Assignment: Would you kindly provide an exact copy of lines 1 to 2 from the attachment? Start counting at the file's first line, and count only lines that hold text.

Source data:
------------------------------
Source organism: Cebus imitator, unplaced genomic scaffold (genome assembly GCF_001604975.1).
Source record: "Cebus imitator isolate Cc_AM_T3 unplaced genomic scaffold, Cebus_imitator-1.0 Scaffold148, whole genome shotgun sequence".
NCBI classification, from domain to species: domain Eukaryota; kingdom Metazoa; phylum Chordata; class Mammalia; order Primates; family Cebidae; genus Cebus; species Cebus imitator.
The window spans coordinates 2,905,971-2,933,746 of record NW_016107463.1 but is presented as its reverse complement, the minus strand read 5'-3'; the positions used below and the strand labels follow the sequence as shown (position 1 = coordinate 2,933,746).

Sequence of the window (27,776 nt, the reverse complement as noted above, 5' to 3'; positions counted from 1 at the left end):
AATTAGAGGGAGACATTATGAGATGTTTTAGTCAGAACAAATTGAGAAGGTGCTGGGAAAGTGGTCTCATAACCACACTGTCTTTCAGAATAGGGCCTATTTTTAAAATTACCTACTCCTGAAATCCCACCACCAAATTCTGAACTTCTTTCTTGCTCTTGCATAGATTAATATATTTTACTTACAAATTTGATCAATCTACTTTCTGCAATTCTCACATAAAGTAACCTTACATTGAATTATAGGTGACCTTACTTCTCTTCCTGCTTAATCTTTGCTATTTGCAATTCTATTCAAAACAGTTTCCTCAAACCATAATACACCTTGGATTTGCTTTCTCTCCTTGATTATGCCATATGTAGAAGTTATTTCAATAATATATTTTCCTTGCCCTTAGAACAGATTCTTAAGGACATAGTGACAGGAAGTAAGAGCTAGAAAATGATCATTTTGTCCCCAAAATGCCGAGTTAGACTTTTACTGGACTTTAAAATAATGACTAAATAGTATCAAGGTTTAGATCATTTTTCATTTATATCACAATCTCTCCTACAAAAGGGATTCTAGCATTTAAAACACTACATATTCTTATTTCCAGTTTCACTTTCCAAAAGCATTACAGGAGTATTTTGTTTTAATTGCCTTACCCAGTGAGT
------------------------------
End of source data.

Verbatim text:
Source organism: Cebus imitator, unplaced genomic scaffold (genome assembly GCF_001604975.1).
Source record: "Cebus imitator isolate Cc_AM_T3 unplaced genomic scaffold, Cebus_imitator-1.0 Scaffold148, whole genome shotgun sequence".